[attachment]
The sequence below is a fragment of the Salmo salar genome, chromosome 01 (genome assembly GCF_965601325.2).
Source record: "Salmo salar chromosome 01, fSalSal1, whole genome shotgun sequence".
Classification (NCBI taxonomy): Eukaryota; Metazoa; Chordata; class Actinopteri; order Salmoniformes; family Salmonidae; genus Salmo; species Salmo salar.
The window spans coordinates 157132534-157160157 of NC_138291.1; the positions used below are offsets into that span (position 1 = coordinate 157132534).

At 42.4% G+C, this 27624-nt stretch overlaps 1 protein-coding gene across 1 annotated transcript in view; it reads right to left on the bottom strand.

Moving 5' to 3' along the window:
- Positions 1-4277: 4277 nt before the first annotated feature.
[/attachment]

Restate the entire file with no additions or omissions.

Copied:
The sequence below is a fragment of the Salmo salar genome, chromosome 01 (genome assembly GCF_965601325.2).
Source record: "Salmo salar chromosome 01, fSalSal1, whole genome shotgun sequence".
Classification (NCBI taxonomy): Eukaryota; Metazoa; Chordata; class Actinopteri; order Salmoniformes; family Salmonidae; genus Salmo; species Salmo salar.
The window spans coordinates 157132534-157160157 of NC_138291.1; the positions used below are offsets into that span (position 1 = coordinate 157132534).

At 42.4% G+C, this 27624-nt stretch overlaps 1 protein-coding gene across 1 annotated transcript in view; it reads right to left on the bottom strand.

Moving 5' to 3' along the window:
- Positions 1-4277: 4277 nt before the first annotated feature.